The play takes place in the opulent Manhattan townhouse of producer Julia Budder (Amy McKenna), where an opening night party is in progress for the opening of fledgling playwright Peter Austin's new play.

Downstairs, the scene is one of revelry. Upstairs, the tension is palpable as Austin and others involved with his play await the reviews. Mix those white knuckles with the rediculous, and you feel as though watching "It's Only A Play" is a theatrical celebration in itself.

McNally, who obviously has a great fondness for live theater, isn't beyond biting satirism with teeth sharper than the supposedly vicious dog in Budder's bathroom.

In one scene, one of the characters wants to watch the reviews so badly that he turns off in mid-sentence a breaking television news report of a potential dire situation -- one that can turn into a tragedy. GableStage's mounting features a revised version of the play, in which McNally left out a news report of a plane crash..which would make the scene all the more pitbull-toothed sharp. The subtext: A plane crash killing who knows how many? Who cares, let's hear the review of a TV critic with practically no knoweldge of theater.

In another scene, the pitbulls (excuse me, the characaters who are gentlemen and ladies of the theater) rush to grab the New York Times review as though the paper's rationed pieces of bread and they haven't eaten in months.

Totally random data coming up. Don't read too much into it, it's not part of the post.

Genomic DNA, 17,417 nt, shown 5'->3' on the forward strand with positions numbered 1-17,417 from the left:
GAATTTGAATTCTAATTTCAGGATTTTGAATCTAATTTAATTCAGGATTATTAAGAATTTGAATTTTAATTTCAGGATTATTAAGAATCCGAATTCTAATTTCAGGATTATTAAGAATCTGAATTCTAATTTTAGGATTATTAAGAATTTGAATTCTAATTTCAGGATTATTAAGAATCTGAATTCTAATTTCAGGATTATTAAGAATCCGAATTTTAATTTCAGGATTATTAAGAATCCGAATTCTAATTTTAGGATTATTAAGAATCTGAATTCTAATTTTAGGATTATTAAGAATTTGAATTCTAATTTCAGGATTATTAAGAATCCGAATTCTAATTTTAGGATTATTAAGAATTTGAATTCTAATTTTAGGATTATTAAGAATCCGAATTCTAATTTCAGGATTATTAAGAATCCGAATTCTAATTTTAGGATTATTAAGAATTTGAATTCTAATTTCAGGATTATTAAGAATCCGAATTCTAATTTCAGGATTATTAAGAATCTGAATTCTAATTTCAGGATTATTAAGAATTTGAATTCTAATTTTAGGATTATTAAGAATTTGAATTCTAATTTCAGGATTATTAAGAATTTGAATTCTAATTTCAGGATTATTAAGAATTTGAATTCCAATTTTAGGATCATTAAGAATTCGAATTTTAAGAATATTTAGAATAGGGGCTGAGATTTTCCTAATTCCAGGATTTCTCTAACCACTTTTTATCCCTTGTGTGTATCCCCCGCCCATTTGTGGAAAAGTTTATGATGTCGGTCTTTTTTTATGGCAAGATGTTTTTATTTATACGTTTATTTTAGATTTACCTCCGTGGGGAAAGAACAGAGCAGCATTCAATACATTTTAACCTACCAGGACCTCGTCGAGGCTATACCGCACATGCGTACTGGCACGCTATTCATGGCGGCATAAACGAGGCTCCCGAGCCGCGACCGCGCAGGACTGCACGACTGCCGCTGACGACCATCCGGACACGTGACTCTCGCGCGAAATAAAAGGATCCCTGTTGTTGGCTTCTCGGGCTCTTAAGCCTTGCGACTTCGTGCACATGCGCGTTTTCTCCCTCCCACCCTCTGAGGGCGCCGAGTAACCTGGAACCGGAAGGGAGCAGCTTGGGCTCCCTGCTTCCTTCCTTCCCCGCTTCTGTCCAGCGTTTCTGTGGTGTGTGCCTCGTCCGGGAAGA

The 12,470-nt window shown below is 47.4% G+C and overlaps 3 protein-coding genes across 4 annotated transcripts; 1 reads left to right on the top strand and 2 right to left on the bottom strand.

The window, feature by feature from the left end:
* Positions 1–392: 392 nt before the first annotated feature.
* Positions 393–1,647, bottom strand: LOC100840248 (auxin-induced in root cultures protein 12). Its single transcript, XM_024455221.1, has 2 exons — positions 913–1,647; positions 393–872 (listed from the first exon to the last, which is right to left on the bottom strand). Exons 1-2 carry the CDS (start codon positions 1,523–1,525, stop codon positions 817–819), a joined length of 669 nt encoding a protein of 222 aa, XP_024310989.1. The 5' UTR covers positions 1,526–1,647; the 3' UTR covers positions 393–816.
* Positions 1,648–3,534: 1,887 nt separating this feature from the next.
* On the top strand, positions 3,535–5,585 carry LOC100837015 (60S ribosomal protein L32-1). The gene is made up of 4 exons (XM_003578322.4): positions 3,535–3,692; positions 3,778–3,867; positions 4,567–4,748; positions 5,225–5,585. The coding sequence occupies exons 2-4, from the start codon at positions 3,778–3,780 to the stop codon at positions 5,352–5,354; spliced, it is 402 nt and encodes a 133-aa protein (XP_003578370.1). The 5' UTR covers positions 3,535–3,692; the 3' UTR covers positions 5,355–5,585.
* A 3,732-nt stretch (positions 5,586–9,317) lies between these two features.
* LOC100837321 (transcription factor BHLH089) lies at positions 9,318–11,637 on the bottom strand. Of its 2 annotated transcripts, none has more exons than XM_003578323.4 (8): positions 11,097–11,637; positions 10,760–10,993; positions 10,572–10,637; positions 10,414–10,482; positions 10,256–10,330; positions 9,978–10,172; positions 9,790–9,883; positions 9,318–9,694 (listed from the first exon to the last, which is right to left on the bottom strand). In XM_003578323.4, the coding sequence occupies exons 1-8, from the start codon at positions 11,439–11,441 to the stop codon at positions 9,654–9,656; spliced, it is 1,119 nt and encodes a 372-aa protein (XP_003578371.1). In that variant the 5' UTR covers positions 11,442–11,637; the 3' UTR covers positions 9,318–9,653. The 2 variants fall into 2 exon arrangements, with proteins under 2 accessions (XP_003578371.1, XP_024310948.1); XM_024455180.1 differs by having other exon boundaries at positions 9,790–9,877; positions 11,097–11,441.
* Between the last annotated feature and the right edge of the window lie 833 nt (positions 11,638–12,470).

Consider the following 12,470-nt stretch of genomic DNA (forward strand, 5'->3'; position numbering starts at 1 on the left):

Of course, there are plenty theater-insider jokes that are clear love letters to the theater.

In this updated version of "It's Only A Play," a budding actor who's serving as the "help" for the party, announces "the cast of 'Hamilton's' here." He is, of course, referring to that rap musical phenomenon that's invaded Broadway like no other show about our country's forefathers -- a show that, to many, must seem as impossible a ticket as an invitation to enter the White House, unannounced, and proceed directly to the room where the First Family's sleeping.

"They got a better offer," the aspiring actor says soon after, referring to "Hamilton's" cast. "They're going to the White House."

There are ample references to and jokes targeting modern-day shows and stars in this update version of the play, which played to critical acclaim on Broadway in 2014 for 274 performances. The people mentioned are those such as "Harry Potter" star Daniel Radcliffe and well-known actors Harvey Fierstein and Nathan Lane, known for playing (and in Fierstein's case, writing) gay and effeminate characters.